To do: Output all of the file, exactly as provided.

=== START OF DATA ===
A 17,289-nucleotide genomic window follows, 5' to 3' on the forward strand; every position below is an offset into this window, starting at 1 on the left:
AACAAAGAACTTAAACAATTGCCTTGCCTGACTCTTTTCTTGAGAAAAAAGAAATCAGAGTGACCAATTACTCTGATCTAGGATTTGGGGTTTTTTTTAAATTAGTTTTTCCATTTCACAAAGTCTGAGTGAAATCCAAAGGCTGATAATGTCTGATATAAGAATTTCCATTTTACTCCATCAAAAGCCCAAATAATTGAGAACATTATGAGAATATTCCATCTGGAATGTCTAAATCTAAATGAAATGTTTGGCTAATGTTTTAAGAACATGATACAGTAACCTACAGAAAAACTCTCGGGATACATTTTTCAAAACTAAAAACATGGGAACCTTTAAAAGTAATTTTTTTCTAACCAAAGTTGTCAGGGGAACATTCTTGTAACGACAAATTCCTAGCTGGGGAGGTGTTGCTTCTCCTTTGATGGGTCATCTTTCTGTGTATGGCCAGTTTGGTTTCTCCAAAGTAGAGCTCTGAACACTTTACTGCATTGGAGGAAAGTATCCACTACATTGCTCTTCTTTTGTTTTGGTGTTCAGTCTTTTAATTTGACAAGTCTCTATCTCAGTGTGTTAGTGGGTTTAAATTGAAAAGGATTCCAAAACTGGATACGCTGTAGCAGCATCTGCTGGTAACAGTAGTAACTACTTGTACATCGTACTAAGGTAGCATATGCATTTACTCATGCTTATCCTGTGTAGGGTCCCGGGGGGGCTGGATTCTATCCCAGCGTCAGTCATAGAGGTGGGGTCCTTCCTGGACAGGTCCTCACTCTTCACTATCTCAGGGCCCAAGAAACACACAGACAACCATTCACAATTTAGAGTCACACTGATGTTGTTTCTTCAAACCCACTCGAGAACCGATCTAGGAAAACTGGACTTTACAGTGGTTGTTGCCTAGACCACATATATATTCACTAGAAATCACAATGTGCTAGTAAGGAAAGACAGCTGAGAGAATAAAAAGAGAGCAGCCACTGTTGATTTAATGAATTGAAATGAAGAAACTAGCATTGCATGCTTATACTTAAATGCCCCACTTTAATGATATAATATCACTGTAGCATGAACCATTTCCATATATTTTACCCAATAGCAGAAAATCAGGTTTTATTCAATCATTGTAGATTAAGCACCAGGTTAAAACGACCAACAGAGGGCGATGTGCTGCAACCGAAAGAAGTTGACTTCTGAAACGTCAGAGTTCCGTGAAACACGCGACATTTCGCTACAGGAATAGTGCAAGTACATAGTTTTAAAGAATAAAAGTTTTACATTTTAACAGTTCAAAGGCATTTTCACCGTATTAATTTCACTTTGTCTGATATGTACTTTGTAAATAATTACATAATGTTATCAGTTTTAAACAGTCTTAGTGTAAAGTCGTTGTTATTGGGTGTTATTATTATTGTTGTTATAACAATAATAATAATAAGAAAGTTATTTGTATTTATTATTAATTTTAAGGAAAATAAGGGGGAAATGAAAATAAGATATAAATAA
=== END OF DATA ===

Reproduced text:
A 17,289-nucleotide genomic window follows, 5' to 3' on the forward strand; every position below is an offset into this window, starting at 1 on the left:
AACAAAGAACTTAAACAATTGCCTTGCCTGACTCTTTTCTTGAGAAAAAAGAAATCAGAGTGACCAATTACTCTGATCTAGGATTTGGGGTTTTTTTTAAATTAGTTTTTCCATTTCACAAAGTCTGAGTGAAATCCAAAGGCTGATAATGTCTGATATAAGAATTTCCATTTTACTCCATCAAAAGCCCAAATAATTGAGAACATTATGAGAATATTCCATCTGGAATGTCTAAATCTAAATGAAATGTTTGGCTAATGTTTTAAGAACATGATACAGTAACCTACAGAAAAACTCTCGGGATACATTTTTCAAAACTAAAAACATGGGAACCTTTAAAAGTAATTTTTTTCTAACCAAAGTTGTCAGGGGAACATTCTTGTAACGACAAATTCCTAGCTGGGGAGGTGTTGCTTCTCCTTTGATGGGTCATCTTTCTGTGTATGGCCAGTTTGGTTTCTCCAAAGTAGAGCTCTGAACACTTTACTGCATTGGAGGAAAGTATCCACTACATTGCTCTTCTTTTGTTTTGGTGTTCAGTCTTTTAATTTGACAAGTCTCTATCTCAGTGTGTTAGTGGGTTTAAATTGAAAAGGATTCCAAAACTGGATACGCTGTAGCAGCATCTGCTGGTAACAGTAGTAACTACTTGTACATCGTACTAAGGTAGCATATGCATTTACTCATGCTTATCCTGTGTAGGGTCCCGGGGGGGCTGGATTCTATCCCAGCGTCAGTCATAGAGGTGGGGTCCTTCCTGGACAGGTCCTCACTCTTCACTATCTCAGGGCCCAAGAAACACACAGACAACCATTCACAATTTAGAGTCACACTGATGTTGTTTCTTCAAACCCACTCGAGAACCGATCTAGGAAAACTGGACTTTACAGTGGTTGTTGCCTAGACCACATATATATTCACTAGAAATCACAATGTGCTAGTAAGGAAAGACAGCTGAGAGAATAAAAAGAGAGCAGCCACTGTTGATTTAATGAATTGAAATGAAGAAACTAGCATTGCATGCTTATACTTAAATGCCCCACTTTAATGATATAATATCACTGTAGCATGAACCATTTCCATATATTTTACCCAATAGCAGAAAATCAGGTTTTATTCAATCATTGTAGATTAAGCACCAGGTTAAAACGACCAACAGAGGGCGATGTGCTGCAACCGAAAGAAGTTGACTTCTGAAACGTCAGAGTTCCGTGAAACACGCGACATTTCGCTACAGGAATAGTGCAAGTACATAGTTTTAAAGAATAAAAGTTTTACATTTTAACAGTTCAAAGGCATTTTCACCGTATTAATTTCACTTTGTCTGATATGTACTTTGTAAATAATTACATAATGTTATCAGTTTTAAACAGTCTTAGTGTAAAGTCGTTGTTATTGGGTGTTATTATTATTGTTGTTATAACAATAATAATAATAAGAAAGTTATTTGTATTTATTATTAATTTTAAGGAAAATAAGGGGGAAATGAAAATAAGATATAAATAA